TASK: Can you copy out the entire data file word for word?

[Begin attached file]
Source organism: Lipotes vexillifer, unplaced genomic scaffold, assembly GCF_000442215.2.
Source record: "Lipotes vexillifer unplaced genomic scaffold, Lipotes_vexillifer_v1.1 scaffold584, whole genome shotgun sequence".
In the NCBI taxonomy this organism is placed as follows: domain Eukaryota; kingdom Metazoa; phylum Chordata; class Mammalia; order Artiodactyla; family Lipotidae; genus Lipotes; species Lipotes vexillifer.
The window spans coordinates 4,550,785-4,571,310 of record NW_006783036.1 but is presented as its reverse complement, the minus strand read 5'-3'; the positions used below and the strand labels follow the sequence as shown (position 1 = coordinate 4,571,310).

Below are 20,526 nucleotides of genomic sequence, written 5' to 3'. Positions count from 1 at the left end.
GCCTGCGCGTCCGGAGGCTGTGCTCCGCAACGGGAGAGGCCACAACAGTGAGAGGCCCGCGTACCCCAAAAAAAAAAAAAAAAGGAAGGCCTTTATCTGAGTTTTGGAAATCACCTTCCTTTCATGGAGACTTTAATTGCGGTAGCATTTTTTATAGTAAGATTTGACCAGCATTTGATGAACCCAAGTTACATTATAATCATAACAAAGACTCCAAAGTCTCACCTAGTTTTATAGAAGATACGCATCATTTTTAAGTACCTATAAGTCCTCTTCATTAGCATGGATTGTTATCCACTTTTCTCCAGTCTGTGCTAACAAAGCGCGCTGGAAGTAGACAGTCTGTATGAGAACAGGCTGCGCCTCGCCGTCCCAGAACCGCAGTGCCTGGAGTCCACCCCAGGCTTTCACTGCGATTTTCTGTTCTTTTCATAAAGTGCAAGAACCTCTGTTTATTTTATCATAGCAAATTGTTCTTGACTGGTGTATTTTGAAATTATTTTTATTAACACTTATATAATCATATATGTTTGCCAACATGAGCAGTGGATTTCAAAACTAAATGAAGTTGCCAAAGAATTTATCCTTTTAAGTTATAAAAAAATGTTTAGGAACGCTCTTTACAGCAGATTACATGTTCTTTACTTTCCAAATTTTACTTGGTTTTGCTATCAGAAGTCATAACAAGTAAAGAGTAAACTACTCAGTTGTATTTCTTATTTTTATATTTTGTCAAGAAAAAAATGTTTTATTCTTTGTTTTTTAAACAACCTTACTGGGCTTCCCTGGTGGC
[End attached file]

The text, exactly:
Source organism: Lipotes vexillifer, unplaced genomic scaffold, assembly GCF_000442215.2.
Source record: "Lipotes vexillifer unplaced genomic scaffold, Lipotes_vexillifer_v1.1 scaffold584, whole genome shotgun sequence".
In the NCBI taxonomy this organism is placed as follows: domain Eukaryota; kingdom Metazoa; phylum Chordata; class Mammalia; order Artiodactyla; family Lipotidae; genus Lipotes; species Lipotes vexillifer.
The window spans coordinates 4,550,785-4,571,310 of record NW_006783036.1 but is presented as its reverse complement, the minus strand read 5'-3'; the positions used below and the strand labels follow the sequence as shown (position 1 = coordinate 4,571,310).

Below are 20,526 nucleotides of genomic sequence, written 5' to 3'. Positions count from 1 at the left end.
GCCTGCGCGTCCGGAGGCTGTGCTCCGCAACGGGAGAGGCCACAACAGTGAGAGGCCCGCGTACCCCAAAAAAAAAAAAAAAAGGAAGGCCTTTATCTGAGTTTTGGAAATCACCTTCCTTTCATGGAGACTTTAATTGCGGTAGCATTTTTTATAGTAAGATTTGACCAGCATTTGATGAACCCAAGTTACATTATAATCATAACAAAGACTCCAAAGTCTCACCTAGTTTTATAGAAGATACGCATCATTTTTAAGTACCTATAAGTCCTCTTCATTAGCATGGATTGTTATCCACTTTTCTCCAGTCTGTGCTAACAAAGCGCGCTGGAAGTAGACAGTCTGTATGAGAACAGGCTGCGCCTCGCCGTCCCAGAACCGCAGTGCCTGGAGTCCACCCCAGGCTTTCACTGCGATTTTCTGTTCTTTTCATAAAGTGCAAGAACCTCTGTTTATTTTATCATAGCAAATTGTTCTTGACTGGTGTATTTTGAAATTATTTTTATTAACACTTATATAATCATATATGTTTGCCAACATGAGCAGTGGATTTCAAAACTAAATGAAGTTGCCAAAGAATTTATCCTTTTAAGTTATAAAAAAATGTTTAGGAACGCTCTTTACAGCAGATTACATGTTCTTTACTTTCCAAATTTTACTTGGTTTTGCTATCAGAAGTCATAACAAGTAAAGAGTAAACTACTCAGTTGTATTTCTTATTTTTATATTTTGTCAAGAAAAAAATGTTTTATTCTTTGTTTTTTAAACAACCTTACTGGGCTTCCCTGGTGGC